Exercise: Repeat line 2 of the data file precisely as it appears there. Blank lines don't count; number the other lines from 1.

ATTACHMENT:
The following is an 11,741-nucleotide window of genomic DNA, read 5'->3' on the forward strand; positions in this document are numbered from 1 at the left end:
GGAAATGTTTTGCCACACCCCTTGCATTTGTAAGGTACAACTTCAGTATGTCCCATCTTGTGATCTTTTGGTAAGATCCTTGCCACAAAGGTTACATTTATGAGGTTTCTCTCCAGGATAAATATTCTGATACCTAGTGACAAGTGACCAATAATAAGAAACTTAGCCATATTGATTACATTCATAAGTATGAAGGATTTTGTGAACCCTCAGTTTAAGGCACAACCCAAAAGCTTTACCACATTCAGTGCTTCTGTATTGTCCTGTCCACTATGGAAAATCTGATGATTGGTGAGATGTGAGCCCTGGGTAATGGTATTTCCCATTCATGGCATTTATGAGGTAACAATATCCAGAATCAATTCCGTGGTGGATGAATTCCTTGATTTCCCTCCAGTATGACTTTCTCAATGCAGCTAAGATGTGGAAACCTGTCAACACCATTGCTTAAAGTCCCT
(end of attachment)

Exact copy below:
GGAAATGTTTTGCCACACCCCTTGCATTTGTAAGGTACAACTTCAGTATGTCCCATCTTGTGATCTTTTGGTAAGATCCTTGCCACAAAGGTTACATTTATGAGGTTTCTCTCCAGGATAAATATTCTGATACCTAGTGACAAGTGACCAATAATAAGAAACTTAGCCATATTGATTACATTCATAAGTATGAAGGATTTTGTGAACCCTCAGTTTAAGGCACAACCCAAAAGCTTTACCACATTCAGTGCTTCTGTATTGTCCTGTCCACTATGGAAAATCTGATGATTGGTGAGATGTGAGCCCTGGGTAATGGTATTTCCCATTCATGGCATTTATGAGGTAACAATATCCAGAATCAATTCCGTGGTGGATGAATTCCTTGATTTCCCTCCAGTATGACTTTCTCAATGCAGCTAAGATGTGGAAACCTGTCAACACCATTGCTTAAAGTCCCT